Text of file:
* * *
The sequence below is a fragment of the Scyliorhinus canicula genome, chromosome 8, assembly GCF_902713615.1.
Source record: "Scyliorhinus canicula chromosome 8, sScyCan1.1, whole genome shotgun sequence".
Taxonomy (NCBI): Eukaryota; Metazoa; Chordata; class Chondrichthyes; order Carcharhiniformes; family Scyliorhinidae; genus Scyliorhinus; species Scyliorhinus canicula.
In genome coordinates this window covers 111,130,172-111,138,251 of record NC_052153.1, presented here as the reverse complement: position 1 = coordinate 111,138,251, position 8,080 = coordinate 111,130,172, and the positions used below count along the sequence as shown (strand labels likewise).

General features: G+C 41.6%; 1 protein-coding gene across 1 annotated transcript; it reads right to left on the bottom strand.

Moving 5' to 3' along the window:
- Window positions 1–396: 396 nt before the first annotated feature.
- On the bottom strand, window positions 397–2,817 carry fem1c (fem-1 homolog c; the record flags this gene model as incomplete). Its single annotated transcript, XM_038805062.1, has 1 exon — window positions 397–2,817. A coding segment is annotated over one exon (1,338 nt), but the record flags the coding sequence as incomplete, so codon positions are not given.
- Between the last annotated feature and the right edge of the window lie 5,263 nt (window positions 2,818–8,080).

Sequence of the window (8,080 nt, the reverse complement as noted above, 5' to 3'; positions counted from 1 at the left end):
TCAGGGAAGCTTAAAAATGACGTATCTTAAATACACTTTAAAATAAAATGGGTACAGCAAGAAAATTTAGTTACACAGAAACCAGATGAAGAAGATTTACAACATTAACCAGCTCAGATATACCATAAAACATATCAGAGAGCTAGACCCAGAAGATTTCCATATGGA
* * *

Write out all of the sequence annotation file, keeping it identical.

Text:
The sequence below is a fragment of the Scyliorhinus canicula genome, chromosome 8, assembly GCF_902713615.1.
Source record: "Scyliorhinus canicula chromosome 8, sScyCan1.1, whole genome shotgun sequence".
Taxonomy (NCBI): Eukaryota; Metazoa; Chordata; class Chondrichthyes; order Carcharhiniformes; family Scyliorhinidae; genus Scyliorhinus; species Scyliorhinus canicula.
In genome coordinates this window covers 111,130,172-111,138,251 of record NC_052153.1, presented here as the reverse complement: position 1 = coordinate 111,138,251, position 8,080 = coordinate 111,130,172, and the positions used below count along the sequence as shown (strand labels likewise).

General features: G+C 41.6%; 1 protein-coding gene across 1 annotated transcript; it reads right to left on the bottom strand.

Moving 5' to 3' along the window:
- Window positions 1–396: 396 nt before the first annotated feature.
- On the bottom strand, window positions 397–2,817 carry fem1c (fem-1 homolog c; the record flags this gene model as incomplete). Its single annotated transcript, XM_038805062.1, has 1 exon — window positions 397–2,817. A coding segment is annotated over one exon (1,338 nt), but the record flags the coding sequence as incomplete, so codon positions are not given.
- Between the last annotated feature and the right edge of the window lie 5,263 nt (window positions 2,818–8,080).

Sequence of the window (8,080 nt, the reverse complement as noted above, 5' to 3'; positions counted from 1 at the left end):
TCAGGGAAGCTTAAAAATGACGTATCTTAAATACACTTTAAAATAAAATGGGTACAGCAAGAAAATTTAGTTACACAGAAACCAGATGAAGAAGATTTACAACATTAACCAGCTCAGATATACCATAAAACATATCAGAGAGCTAGACCCAGAAGATTTCCATATGGA